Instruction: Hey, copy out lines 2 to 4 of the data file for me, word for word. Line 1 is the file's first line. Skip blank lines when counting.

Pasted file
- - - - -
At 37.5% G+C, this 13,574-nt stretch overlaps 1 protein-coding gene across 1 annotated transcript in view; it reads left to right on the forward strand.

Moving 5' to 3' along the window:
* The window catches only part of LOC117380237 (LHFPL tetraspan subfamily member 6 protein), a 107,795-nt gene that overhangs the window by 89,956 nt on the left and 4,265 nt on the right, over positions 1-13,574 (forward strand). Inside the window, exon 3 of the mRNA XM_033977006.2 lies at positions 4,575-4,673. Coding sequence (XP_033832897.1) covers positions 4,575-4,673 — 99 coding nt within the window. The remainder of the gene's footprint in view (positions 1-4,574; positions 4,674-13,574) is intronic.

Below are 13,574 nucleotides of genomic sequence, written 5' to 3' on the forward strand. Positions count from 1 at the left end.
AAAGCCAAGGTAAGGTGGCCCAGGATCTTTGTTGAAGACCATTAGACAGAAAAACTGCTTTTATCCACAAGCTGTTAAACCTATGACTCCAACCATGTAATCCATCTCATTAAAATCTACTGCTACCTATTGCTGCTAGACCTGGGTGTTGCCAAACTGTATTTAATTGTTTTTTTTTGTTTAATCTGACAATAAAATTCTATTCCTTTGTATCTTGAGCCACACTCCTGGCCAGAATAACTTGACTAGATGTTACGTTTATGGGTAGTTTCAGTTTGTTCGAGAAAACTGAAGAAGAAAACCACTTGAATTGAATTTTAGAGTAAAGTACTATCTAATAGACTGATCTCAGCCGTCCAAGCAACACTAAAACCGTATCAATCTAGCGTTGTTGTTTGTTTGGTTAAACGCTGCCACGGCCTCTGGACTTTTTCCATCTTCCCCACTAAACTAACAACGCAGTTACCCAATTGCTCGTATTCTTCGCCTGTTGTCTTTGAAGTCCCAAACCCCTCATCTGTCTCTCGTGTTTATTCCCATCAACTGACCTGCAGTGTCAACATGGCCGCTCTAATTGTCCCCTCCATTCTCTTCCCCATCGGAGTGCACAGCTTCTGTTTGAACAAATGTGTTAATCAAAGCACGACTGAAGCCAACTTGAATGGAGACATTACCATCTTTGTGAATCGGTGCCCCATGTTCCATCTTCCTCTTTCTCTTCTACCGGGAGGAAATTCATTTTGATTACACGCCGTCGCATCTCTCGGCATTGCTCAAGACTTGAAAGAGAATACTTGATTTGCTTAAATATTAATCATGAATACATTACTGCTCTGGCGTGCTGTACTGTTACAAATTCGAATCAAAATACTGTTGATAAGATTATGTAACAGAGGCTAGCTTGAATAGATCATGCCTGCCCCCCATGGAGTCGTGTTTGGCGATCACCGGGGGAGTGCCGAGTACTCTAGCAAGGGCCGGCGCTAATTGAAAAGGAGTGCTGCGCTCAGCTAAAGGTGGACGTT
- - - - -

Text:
Moving 5' to 3' along the window:
* The window catches only part of LOC117380237 (LHFPL tetraspan subfamily member 6 protein), a 107,795-nt gene that overhangs the window by 89,956 nt on the left and 4,265 nt on the right, over positions 1-13,574 (forward strand). Inside the window, exon 3 of the mRNA XM_033977006.2 lies at positions 4,575-4,673. Coding sequence (XP_033832897.1) covers positions 4,575-4,673 — 99 coding nt within the window. The remainder of the gene's footprint in view (positions 1-4,574; positions 4,674-13,574) is intronic.

Below are 13,574 nucleotides of genomic sequence, written 5' to 3' on the forward strand. Positions count from 1 at the left end.